“Contrary to Harris’s recitation, however, the bankruptcy court did not find Harris’s claims were currently an asset of a bankruptcy estate. What the court actually said was that Harris’s claims of ownership were not automatically abandoned when the bankruptcy case was closed in 1999. Crucially, the court added that the trustee was aware of the claims and ‘abandonment is not the issue.’ In other words, as the court emphasized, even if some pre-petition ownership rights had at some point been an asset of the bankruptcy estate, the trustee had fully settled the rights of the bankruptcy estate with respect to the claims, the state court case had been concluded, and neither the estate nor Harris had any further interest in the matter—all points ignored (repeatedly) by Harris.”

Proceedings Not Stayed

The jurist went on to say:

“Harris’s additional contention the 2005 default judgment and the April 25, 2022 postjudgment order now on appeal were improperly entered while an automatic stay imposed by federal bankruptcy law was in effect is utterly frivolous.12 Harris’s 1996 bankruptcy case was closed without administration of any assets in December 1999, three years before Harris’s initial lawsuit. It was not reopened by motion of the trustee until August 2007—more than two years after Harris obtained the $107 million judgment against Givens’s clients. And the reopened bankruptcy proceeding was again closed in December 2015, well before the superior court’s repeated rejections of Harris’s efforts to set aside the judgment. Not only was there no bankruptcy stay in effect at any material time, but also the automatic stay is not applicable to actions initiated by the debtor.”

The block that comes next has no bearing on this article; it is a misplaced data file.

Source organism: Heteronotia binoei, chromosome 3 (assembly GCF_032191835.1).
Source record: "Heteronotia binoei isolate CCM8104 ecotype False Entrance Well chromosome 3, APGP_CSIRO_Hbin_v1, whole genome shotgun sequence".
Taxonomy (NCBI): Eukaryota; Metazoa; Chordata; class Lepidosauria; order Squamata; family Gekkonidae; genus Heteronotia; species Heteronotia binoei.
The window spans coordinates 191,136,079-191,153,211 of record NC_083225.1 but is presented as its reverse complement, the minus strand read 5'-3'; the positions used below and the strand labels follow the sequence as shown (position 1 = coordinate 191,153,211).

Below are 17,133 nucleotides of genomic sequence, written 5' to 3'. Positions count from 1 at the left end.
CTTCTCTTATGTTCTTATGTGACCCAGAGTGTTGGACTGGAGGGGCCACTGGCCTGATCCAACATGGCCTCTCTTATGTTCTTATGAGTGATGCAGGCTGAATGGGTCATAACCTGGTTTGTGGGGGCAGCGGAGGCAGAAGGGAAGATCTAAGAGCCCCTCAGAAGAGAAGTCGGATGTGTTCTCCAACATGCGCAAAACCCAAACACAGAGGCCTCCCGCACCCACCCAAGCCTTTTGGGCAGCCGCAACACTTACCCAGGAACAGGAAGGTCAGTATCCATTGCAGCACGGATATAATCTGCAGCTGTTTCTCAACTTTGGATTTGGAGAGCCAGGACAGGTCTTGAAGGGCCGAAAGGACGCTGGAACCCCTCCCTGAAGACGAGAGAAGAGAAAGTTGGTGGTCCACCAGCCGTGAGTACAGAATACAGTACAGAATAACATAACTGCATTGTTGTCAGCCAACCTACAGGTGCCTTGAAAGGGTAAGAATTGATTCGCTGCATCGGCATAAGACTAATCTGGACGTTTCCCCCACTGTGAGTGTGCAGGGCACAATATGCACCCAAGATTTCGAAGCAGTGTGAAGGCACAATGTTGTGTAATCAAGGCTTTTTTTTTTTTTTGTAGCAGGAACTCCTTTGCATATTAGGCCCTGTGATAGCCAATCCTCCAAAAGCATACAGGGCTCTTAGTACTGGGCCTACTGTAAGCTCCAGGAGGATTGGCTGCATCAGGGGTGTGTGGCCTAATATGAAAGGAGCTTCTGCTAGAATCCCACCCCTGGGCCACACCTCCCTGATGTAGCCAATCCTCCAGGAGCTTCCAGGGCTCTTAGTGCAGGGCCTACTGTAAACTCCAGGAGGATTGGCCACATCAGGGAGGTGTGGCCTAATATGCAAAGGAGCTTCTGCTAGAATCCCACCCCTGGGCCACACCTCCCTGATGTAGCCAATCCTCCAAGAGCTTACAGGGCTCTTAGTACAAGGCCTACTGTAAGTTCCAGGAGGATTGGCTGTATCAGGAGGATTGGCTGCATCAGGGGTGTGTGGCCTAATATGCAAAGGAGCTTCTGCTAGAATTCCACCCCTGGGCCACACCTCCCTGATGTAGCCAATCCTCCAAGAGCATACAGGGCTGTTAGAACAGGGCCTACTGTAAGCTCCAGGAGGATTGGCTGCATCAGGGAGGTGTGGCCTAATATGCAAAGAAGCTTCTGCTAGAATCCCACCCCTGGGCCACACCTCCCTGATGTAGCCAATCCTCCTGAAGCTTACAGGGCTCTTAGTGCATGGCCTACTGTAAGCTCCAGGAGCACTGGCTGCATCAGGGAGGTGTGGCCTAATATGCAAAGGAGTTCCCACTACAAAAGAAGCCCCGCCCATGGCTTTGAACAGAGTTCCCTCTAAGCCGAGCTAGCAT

The case is Harris v. Gilliam, B320824.

Givens was Harris’s attorney on the appeal and Peter Q. Ezzell and Nancy Lucas Ezzell of the Law Offices of Peter Q. Ezzell in Marina Del Rey represented Wasserman, Comden & Casselman.

Knight’s Whereabouts

Knight is in prison. He was sentenced to 28 years after pleading no contest to voluntary manslaughter.

Givens is facing State Bar disciplinary proceedings based on bringing a frivolous action (unrelated to Harris or Knight) and knowingly making false statements.

Harris, once known as “Lady Boss,” is now an author and a chef.

Pursuant to a pardon from then-President Donald Trump, Harris’s ex-husband, Michael “Harry-O” Harris, was released from prison after serving more than 30 years for trafficking cocaine and attempted murder.’

Rapper Snoop Dogg now owns Death Row Records.